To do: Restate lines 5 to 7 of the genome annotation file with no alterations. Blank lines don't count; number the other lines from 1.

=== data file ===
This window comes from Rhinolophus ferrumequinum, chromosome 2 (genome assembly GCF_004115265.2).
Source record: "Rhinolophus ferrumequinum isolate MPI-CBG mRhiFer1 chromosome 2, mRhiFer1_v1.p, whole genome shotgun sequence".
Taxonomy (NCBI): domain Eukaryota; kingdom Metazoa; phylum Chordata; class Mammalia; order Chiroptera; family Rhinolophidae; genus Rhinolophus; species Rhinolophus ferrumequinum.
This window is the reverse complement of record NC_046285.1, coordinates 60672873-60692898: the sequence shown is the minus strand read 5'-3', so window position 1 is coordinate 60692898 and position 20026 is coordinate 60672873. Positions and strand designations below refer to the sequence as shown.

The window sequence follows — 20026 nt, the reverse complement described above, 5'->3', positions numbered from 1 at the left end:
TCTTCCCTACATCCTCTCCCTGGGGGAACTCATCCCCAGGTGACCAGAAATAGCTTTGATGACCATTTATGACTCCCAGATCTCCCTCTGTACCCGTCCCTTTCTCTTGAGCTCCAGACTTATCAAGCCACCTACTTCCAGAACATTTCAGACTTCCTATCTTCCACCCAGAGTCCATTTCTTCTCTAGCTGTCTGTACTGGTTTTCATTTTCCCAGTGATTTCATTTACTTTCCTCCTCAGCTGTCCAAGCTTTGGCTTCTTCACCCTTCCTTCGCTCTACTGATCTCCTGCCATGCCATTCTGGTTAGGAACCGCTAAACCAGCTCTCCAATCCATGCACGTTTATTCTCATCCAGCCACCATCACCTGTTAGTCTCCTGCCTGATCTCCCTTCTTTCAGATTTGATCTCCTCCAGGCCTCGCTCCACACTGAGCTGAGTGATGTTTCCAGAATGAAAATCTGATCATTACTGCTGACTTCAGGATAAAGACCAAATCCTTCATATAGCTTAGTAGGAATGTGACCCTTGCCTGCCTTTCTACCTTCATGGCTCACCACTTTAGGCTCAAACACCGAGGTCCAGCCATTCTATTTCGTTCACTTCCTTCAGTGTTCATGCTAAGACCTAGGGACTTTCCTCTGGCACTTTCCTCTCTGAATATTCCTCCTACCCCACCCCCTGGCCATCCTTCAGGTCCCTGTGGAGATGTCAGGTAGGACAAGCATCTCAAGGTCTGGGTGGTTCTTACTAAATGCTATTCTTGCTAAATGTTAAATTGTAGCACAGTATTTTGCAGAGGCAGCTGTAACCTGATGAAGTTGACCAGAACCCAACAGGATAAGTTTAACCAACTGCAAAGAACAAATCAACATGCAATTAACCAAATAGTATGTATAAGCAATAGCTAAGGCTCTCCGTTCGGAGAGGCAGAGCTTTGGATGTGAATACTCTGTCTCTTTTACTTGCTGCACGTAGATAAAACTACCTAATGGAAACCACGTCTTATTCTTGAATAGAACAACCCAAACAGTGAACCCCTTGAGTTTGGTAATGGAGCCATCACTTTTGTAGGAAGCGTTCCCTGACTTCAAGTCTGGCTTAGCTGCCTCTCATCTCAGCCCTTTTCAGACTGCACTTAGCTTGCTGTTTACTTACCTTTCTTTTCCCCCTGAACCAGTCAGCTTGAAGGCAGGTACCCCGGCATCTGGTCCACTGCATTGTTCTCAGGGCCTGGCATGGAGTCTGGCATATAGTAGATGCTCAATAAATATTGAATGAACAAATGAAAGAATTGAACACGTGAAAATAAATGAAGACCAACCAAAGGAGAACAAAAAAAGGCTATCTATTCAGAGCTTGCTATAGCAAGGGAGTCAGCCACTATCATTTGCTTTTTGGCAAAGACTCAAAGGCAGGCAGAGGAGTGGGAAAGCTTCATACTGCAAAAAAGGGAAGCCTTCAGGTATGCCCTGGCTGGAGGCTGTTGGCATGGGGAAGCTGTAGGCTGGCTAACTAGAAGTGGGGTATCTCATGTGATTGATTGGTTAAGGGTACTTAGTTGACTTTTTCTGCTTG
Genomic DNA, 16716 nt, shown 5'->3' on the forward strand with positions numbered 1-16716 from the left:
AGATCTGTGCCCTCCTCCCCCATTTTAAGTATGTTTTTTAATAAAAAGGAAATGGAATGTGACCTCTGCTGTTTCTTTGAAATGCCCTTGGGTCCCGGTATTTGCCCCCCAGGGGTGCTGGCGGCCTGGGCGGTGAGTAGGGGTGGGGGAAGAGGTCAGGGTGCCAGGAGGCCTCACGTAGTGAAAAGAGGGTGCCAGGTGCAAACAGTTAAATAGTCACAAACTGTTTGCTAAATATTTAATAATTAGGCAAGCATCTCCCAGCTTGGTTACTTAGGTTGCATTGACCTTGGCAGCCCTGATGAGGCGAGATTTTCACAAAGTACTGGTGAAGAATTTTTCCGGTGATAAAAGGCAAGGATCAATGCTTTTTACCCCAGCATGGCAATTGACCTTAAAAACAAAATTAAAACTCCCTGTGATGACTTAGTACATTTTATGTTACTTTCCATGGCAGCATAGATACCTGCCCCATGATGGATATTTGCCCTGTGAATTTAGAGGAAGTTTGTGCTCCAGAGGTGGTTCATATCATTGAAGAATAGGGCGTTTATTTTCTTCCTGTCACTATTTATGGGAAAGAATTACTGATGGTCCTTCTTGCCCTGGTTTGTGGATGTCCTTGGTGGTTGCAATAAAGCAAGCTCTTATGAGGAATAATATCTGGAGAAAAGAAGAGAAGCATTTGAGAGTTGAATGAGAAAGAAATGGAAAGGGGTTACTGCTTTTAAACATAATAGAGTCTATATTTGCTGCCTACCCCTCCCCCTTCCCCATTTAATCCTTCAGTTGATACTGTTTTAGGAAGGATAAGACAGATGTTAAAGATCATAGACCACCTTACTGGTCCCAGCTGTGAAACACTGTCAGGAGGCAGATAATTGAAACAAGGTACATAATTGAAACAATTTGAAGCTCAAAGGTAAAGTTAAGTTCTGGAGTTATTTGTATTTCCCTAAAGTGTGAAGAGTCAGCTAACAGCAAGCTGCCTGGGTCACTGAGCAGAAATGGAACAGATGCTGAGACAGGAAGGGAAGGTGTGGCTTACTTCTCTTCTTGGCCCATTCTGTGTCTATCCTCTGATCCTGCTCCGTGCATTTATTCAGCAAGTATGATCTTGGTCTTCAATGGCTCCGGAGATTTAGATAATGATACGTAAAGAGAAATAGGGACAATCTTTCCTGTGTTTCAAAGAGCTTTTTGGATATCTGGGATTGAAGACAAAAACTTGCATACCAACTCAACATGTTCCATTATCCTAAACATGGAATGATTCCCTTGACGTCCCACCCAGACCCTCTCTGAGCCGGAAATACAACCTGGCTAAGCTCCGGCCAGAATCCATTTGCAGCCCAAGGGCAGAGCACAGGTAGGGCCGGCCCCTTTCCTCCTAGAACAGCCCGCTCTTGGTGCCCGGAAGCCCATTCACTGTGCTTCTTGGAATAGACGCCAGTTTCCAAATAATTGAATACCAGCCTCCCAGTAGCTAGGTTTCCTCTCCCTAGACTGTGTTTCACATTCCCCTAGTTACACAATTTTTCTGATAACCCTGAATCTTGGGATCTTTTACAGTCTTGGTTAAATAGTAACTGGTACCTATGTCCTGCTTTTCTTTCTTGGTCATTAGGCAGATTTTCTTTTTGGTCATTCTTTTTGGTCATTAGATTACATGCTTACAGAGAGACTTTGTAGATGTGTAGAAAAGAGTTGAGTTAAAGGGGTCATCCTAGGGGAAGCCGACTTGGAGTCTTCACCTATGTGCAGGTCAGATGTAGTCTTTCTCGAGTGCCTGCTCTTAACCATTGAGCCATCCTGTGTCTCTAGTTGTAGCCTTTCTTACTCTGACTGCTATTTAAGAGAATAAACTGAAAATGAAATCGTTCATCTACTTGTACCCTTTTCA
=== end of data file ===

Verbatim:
The window sequence follows — 20026 nt, the reverse complement described above, 5'->3', positions numbered from 1 at the left end:
TCTTCCCTACATCCTCTCCCTGGGGGAACTCATCCCCAGGTGACCAGAAATAGCTTTGATGACCATTTATGACTCCCAGATCTCCCTCTGTACCCGTCCCTTTCTCTTGAGCTCCAGACTTATCAAGCCACCTACTTCCAGAACATTTCAGACTTCCTATCTTCCACCCAGAGTCCATTTCTTCTCTAGCTGTCTGTACTGGTTTTCATTTTCCCAGTGATTTCATTTACTTTCCTCCTCAGCTGTCCAAGCTTTGGCTTCTTCACCCTTCCTTCGCTCTACTGATCTCCTGCCATGCCATTCTGGTTAGGAACCGCTAAACCAGCTCTCCAATCCATGCACGTTTATTCTCATCCAGCCACCATCACCTGTTAGTCTCCTGCCTGATCTCCCTTCTTTCAGATTTGATCTCCTCCAGGCCTCGCTCCACACTGAGCTGAGTGATGTTTCCAGAATGAAAATCTGATCATTACTGCTGACTTCAGGATAAAGACCAAATCCTTCATATAGCTTAGTAGGAATGTGACCCTTGCCTGCCTTTCTACCTTCATGGCTCACCACTTTAGGCTCAAACACCGAGGTCCAGCCATTCTATTTCGTTCACTTCCTTCAGTGTTCATGCTAAGACCTAGGGACTTTCCTCTGGCACTTTCCTCTCTGAATATTCCTCCTACCCCACCCCCTGGCCATCCTTCAGGTCCCTGTGGAGATGTCAGGTAGGACAAGCATCTCAAGGTCTGGGTGGTTCTTACTAAATGCTATTCTTGCTAAATGTTAAATTGTAGCACAGTATTTTGCAGAGGCAGCTGTAACCTGATGAAGTTGACCAGAACCCAACAGGATAAGTTTAACCAACTGCAAAGAACAAATCAACATGCAATTAACCAAATAGTATGTATAAGCAATAGCTAAGGCTCTCCGTTCGGAGAGGCAGAGCTTTGGATGTGAATACTCTGTCTCTTTTACTTGCTGCACGTAGATAAAACTACCTAATGGAAACCACGTCTTATTCTTGAATAGAACAACCCAAACAGTGAACCCCTTGAGTTTGGTAATGGAGCCATCACTTTTGTAGGAAGCGTTCCCTGACTTCAAGTCTGGCTTAGCTGCCTCTCATCTCAGCCCTTTTCAGACTGCACTTAGCTTGCTGTTTACTTACCTTTCTTTTCCCCCTGAACCAGTCAGCTTGAAGGCAGGTACCCCGGCATCTGGTCCACTGCATTGTTCTCAGGGCCTGGCATGGAGTCTGGCATATAGTAGATGCTCAATAAATATTGAATGAACAAATGAAAGAATTGAACACGTGAAAATAAATGAAGACCAACCAAAGGAGAACAAAAAAAGGCTATCTATTCAGAGCTTGCTATAGCAAGGGAGTCAGCCACTATCATTTGCTTTTTGGCAAAGACTCAAAGGCAGGCAGAGGAGTGGGAAAGCTTCATACTGCAAAAAAGGGAAGCCTTCAGGTATGCCCTGGCTGGAGGCTGTTGGCATGGGGAAGCTGTAGGCTGGCTAACTAGAAGTGGGGTATCTCATGTGATTGATTGGTTAAGGGTACTTAGTTGACTTTTTCTGCTTG
Genomic DNA, 16716 nt, shown 5'->3' on the forward strand with positions numbered 1-16716 from the left: